The secret to effective people management

I’ve been doing a lot of thinking, talking and reflecting these last few months on a broad cross section of things. One of them is people management, which actually has been a competency I’ve spent years trying to understand: whether it was managing volunteers at non-profits, coaching junior staff in a work environment, or observing how other people interact with others and the impact it had. Today I came across something on Quora that Ben Pieratt wrote and which I think is very wise. He reflects on the work ethic:

I think it comes down to the fact that, for some people, work is personal. Personal in the same way that singing or playing the piano or painting is personal.

As a creative person, you’ve been given the ability to build things from nothing by way of hard work over long periods of time. Creation is a deeply personal and rewarding activity, which means that your Work should also be deeply personal and rewarding. If it’s not, then something is amiss.

Creation is entirely dependent on ownership.

Ownership not as a percentage of equity, but as a measure of your ability to change things for the better. To build and grow and fail and learn. This is no small thing. Creativity is the manifestation of lateral thinking, and without tangible results, it becomes stunted. We have to see the fruits of our labors, good or bad, or there’s no motivation to proceed, nothing to learn from to inform the next decision. States of approval and decisions-by-committee and constant compromises are third-party interruptions of an internal dialog that needs to come to its own conclusions.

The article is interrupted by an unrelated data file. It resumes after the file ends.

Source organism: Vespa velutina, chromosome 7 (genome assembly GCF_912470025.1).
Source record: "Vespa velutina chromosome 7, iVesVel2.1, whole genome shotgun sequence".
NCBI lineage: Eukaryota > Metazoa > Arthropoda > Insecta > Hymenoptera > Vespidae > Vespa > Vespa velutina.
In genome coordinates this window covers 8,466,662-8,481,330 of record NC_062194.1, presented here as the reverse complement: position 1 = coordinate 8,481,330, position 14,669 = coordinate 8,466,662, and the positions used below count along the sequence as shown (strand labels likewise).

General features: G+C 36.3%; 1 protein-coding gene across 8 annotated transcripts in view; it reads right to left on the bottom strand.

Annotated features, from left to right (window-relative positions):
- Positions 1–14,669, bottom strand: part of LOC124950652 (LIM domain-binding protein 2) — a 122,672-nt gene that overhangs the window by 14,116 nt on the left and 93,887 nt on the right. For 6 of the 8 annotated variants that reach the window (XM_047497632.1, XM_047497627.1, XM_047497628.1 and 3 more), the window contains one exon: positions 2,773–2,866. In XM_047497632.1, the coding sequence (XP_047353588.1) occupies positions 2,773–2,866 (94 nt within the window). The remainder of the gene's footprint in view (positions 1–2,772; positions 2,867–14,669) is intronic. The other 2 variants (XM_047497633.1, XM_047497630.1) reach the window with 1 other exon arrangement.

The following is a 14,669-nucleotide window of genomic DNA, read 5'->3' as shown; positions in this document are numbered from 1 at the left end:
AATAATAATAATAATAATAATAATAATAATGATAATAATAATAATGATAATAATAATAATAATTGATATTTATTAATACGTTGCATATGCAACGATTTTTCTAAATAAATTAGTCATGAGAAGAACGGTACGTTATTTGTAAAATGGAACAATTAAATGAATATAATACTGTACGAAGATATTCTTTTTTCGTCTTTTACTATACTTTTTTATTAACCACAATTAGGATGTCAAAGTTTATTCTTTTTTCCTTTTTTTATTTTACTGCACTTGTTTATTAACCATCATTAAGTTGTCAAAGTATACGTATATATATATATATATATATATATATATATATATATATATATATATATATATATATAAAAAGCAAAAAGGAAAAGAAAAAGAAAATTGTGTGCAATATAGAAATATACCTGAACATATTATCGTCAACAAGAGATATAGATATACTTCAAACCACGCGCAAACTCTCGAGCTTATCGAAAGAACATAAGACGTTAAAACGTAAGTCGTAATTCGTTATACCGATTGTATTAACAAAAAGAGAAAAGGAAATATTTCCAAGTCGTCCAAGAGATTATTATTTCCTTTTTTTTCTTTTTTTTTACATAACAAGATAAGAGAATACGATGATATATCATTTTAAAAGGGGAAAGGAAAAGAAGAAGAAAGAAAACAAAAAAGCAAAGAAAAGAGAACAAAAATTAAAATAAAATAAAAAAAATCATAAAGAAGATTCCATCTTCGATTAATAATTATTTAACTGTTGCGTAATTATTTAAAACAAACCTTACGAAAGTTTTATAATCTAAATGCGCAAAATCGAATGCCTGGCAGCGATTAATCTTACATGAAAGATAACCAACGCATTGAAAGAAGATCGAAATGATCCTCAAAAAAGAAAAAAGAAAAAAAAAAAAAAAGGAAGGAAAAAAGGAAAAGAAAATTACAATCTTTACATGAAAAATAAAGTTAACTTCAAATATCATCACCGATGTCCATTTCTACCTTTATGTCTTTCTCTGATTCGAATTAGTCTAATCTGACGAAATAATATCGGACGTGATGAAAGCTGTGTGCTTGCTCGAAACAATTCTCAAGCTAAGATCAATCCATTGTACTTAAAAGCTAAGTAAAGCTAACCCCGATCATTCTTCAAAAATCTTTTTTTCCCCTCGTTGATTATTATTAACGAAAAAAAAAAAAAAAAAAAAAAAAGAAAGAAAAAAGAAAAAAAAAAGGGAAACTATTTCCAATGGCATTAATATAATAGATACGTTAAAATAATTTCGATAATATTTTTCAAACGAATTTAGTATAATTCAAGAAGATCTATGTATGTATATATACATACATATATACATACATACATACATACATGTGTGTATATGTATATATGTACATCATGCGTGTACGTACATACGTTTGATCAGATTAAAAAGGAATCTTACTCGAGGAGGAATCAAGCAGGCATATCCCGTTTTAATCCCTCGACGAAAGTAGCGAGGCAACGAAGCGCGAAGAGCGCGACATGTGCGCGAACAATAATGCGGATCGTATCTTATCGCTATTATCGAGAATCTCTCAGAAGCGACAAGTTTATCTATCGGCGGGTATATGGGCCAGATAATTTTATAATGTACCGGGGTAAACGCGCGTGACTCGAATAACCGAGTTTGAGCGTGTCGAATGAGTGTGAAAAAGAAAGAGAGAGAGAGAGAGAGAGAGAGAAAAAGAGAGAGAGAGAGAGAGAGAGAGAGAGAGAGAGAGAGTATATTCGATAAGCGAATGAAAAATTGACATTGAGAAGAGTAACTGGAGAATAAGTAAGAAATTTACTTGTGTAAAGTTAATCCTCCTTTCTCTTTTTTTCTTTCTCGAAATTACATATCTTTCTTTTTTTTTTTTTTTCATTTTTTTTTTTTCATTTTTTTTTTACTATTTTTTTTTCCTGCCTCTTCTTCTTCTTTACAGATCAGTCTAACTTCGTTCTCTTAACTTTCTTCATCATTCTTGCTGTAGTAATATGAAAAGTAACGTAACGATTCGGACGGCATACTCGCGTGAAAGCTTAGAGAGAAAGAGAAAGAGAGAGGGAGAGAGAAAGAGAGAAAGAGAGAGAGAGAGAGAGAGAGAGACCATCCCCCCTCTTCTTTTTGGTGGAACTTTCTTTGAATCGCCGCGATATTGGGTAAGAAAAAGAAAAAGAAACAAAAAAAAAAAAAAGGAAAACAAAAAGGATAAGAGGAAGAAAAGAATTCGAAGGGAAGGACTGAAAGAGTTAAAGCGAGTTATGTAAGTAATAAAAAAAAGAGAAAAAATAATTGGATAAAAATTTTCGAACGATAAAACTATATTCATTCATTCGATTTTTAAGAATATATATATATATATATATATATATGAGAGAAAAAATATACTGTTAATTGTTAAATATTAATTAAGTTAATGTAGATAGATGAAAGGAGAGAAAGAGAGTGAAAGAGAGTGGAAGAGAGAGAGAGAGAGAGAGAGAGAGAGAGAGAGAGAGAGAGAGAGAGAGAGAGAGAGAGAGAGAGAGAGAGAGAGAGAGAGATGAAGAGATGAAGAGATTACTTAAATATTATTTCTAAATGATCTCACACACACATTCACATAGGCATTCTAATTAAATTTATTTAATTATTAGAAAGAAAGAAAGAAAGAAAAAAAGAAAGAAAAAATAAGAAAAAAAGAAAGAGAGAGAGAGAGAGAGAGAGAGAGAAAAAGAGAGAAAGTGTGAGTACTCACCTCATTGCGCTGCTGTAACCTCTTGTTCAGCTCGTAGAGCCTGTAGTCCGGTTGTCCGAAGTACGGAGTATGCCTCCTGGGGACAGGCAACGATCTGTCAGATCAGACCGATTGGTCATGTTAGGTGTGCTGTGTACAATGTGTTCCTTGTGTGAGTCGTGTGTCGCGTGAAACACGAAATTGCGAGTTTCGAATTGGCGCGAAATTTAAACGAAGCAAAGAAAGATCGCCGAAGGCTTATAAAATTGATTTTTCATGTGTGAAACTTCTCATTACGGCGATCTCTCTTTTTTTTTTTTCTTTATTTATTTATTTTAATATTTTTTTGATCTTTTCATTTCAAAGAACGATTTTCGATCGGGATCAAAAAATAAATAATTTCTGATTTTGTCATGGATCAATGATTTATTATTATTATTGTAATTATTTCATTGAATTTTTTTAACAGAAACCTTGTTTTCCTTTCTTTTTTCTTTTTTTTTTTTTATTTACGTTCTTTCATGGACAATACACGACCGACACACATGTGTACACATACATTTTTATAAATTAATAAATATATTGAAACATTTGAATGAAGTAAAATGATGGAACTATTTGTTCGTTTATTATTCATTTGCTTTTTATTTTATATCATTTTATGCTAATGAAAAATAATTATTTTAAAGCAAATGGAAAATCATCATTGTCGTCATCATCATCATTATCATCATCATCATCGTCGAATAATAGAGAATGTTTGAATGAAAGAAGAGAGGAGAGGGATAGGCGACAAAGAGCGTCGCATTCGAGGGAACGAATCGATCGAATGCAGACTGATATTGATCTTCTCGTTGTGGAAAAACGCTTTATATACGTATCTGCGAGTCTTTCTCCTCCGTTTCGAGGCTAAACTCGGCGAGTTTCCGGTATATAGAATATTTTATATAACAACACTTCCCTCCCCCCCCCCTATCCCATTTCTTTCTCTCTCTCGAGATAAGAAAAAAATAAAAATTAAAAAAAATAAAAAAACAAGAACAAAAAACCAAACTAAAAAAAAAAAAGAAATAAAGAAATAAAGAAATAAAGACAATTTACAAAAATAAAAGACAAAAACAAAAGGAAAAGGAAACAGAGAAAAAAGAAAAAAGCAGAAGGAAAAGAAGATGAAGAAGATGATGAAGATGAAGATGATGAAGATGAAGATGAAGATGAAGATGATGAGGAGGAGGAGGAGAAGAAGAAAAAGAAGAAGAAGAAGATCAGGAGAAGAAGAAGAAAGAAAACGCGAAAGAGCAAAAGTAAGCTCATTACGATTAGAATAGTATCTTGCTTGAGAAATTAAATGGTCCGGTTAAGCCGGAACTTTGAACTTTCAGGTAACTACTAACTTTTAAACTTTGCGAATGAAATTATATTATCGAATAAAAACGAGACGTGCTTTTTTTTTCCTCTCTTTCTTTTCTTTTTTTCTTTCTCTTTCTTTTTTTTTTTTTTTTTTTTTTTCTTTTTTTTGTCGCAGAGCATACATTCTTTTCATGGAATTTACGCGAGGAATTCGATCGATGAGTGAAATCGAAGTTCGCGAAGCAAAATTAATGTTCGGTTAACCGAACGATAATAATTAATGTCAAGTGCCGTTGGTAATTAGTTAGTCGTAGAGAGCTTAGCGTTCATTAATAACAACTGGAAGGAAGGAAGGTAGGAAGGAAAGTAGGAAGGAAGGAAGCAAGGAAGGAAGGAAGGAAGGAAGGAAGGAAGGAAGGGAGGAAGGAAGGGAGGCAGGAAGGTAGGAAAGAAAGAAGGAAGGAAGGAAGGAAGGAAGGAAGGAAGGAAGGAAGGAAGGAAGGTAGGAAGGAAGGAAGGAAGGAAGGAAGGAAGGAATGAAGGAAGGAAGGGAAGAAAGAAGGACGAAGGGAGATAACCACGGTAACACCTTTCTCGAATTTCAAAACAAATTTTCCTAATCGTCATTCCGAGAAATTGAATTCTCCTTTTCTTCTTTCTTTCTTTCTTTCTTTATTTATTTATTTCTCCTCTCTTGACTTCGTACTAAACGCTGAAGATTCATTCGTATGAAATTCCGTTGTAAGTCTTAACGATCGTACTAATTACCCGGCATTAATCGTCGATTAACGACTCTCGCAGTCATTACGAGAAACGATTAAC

Worth reading is also this interview with the CEO of Zynga (one of the fastest growing companies in Silicon Valley). He says what he does to motivate staff, which put words to what I’ve seen in my own observations of effective (and ineffective management).

You can manage 50 people through the strength of your personality and lack of sleep. You can touch them all in a week and make sure they’re all pointed in the right direction. By 150, it’s clear that that’s not going to scale, and you’ve got to find some way to keep everybody going in productive directions when you’re not in the room…

…I’d turn people into C.E.O.’s. One thing I did at my second company was to put white sticky sheets on the wall, and I put everyone’s name on one of the sheets, and I said, “By the end of the week, everybody needs to write what you’re C.E.O. of, and it needs to be something really meaningful.” And that way, everyone knows who’s C.E.O. of what and they know whom to ask instead of me. And it was really effective. People liked it. And there was nowhere to hide.

In case you miss the point, this is it: giving ownership is a powerful emotional state that can literally transform the perception someone has of their work.

Update 11 October 2010: My good friend Alisdair Faulkner — an experienced technology entrepreneur and executive — explains the spirit of the term “ownership” better with a clarification. Alisdair says it’s less so about  ‘ownership’ than it is ‘creative control’, which he says means “Authority and Accountability vested in the same individual”.

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